This is the updated Jaguar F-PACE SVR. On the face of it, one can admire the trappings of high-end SUV engineering and craftsmanship. It’s a large, noticeably luxurious player in the segment now made bolder and more noteworthy thanks to larger air intakes, bonnet scoops and vents that are said to improve aerodynamic performance and brake cooling in no small effect. Jutting from the rear are four chromed exhaust outlets that really are the party piece of any SVR product, this one included. The F-PACE body shape plays in the space firmly commanded by the likes of the BMW X5 or Merc’s GLE and yet, Jaguar has priced it in a category that feels slightly below that. This is a good thing.
As an updated product, we expect this version to have a few items to be improved over the first version that was offered to us. Thankfully, the main gripe from before has been addressed. Jaguar, like many others has decided that they best way to fix the infotainment, was to just make it bigger. Jaguar has made large (literally) updates to the infotainment suite with a new 11,4-inch touchscreen system. The Pivi Pro system is bigger, yes, but better all round. It’s faster, laid out better thanks to the additional space and is easier to use now.
Also on the cool list is a new cabin-load of fanciful tech the most interesting one being a very smart Air Purge and air filtration system that essentially cleans the air before and during the drive. You won’t feel it or see it but given the world we’re in, it’s almost essential.
One criticism of the interior is the use of chrome pieces on the centre console that still catch the sun’s rays and reflect harshly onto the occupants at times. New over-the-air software updates are now possible too thanks to the in-car connectivity. Headroom, legroom and rear luggage space lives in the company of other large SUV measurements and quite frankly, as a SUV to ride through all of the practicalities of ownership, it works incredibly well. It’s a comfortable cruiser and with 218mm of ground clearance, it isn’t the cause for much anxiety when heading off the track, even in this flagship, speed-infused model.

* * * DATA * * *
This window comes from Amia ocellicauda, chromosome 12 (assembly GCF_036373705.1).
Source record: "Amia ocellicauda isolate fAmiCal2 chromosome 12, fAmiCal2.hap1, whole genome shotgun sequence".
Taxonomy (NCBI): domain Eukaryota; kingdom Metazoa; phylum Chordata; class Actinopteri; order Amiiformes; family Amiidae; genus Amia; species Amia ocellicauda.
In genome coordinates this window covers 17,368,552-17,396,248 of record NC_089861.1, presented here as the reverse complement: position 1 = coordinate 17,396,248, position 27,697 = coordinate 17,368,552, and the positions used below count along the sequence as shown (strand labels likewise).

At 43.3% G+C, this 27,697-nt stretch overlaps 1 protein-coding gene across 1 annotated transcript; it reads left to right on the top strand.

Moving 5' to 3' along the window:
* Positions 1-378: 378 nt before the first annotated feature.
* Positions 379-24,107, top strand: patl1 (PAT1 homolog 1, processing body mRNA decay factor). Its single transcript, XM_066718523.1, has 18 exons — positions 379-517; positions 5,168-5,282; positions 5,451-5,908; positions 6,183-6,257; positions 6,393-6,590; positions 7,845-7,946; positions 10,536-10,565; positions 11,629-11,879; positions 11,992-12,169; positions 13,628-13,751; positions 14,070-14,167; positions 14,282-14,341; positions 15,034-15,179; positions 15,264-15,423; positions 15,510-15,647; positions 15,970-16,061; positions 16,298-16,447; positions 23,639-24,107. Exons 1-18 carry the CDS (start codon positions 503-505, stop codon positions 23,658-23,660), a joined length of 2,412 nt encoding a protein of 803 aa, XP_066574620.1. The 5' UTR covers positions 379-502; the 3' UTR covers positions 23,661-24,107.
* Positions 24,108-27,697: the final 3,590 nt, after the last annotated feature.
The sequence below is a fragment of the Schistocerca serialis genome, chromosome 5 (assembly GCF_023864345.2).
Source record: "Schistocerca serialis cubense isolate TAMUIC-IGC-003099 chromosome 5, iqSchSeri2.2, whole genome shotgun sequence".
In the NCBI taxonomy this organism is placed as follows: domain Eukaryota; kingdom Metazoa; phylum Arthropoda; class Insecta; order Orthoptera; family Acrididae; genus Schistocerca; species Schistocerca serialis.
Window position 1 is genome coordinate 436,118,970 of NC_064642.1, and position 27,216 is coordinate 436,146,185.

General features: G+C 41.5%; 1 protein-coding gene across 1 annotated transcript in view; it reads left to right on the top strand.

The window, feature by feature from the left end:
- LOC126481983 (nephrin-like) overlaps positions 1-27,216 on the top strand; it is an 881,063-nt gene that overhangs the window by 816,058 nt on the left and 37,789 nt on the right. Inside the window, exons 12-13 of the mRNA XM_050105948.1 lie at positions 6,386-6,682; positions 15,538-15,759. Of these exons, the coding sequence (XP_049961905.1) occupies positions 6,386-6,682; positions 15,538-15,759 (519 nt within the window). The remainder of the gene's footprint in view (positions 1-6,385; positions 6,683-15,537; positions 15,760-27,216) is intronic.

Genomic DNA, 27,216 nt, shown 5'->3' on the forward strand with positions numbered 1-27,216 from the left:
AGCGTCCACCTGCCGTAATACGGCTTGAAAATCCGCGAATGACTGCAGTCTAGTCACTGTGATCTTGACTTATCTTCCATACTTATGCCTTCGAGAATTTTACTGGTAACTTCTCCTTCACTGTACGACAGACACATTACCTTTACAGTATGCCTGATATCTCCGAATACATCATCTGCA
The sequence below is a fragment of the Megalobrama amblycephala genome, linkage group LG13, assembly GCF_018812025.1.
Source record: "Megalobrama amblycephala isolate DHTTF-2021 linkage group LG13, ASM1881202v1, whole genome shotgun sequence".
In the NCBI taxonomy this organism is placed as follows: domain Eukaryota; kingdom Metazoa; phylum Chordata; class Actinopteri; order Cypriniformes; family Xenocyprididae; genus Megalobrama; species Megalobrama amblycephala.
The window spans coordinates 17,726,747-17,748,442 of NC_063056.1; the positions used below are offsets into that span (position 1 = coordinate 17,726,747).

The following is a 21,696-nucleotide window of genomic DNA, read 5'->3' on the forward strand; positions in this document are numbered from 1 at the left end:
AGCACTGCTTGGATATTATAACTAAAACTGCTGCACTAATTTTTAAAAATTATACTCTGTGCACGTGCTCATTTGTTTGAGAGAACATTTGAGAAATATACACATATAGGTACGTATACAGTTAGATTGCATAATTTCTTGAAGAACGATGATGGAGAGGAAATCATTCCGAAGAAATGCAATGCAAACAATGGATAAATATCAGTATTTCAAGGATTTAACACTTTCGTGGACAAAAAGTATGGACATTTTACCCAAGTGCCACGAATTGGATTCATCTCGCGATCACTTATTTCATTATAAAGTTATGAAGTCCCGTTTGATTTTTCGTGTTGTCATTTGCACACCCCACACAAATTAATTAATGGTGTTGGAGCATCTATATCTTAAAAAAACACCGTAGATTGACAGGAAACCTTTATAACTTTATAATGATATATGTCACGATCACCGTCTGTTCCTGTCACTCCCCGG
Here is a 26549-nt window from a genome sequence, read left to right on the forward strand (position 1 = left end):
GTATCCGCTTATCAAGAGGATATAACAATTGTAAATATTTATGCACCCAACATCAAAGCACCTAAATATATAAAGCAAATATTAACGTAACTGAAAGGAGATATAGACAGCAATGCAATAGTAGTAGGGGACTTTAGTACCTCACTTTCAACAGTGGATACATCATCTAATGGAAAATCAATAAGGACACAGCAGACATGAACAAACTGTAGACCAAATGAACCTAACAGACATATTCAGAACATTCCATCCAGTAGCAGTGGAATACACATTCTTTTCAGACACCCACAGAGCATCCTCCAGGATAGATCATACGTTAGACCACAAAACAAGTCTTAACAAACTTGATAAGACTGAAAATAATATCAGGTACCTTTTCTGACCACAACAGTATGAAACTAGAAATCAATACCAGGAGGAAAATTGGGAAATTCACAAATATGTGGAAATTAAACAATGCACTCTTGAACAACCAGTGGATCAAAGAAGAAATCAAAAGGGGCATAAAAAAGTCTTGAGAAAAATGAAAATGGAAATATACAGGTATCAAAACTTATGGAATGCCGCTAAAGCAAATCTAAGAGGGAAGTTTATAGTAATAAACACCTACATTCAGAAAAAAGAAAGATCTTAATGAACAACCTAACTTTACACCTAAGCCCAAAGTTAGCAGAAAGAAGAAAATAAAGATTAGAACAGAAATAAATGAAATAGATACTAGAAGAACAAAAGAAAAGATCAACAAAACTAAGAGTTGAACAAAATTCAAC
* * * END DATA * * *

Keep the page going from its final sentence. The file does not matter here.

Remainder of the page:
Let’s set speed aside for a sec and ponder something else about the SVR. I don’t know how, but Jaguar’s Special Vehicle Operations arm has thrown out the page in the rulebook that details vehicle sound limits. The signature rumble hasn’t changed and I’m 100% okay with it. My neighbours aren’t. In a world of downsizing, emissions reductions, noise pollution and electrification, Jaguar isn’t letting up on this 5.0-litre supercharged V8. It’s ironic too, as Jaguar has set 2030 as the time it will be fully electrified. The new European regulations for sound emissions are also to be lowered in 2026 to levels well below what the current F-PACE SVR delivers. Perhaps Jag is going to give this brute a standing ovation until then. We’ll certainly be in the crowd.
But for every decibel, set aside some budget for fuel - the SVR drinks fuel as it did before. Our combined 16,6l/100km was admirable to say the least. It wasn't unexpected though.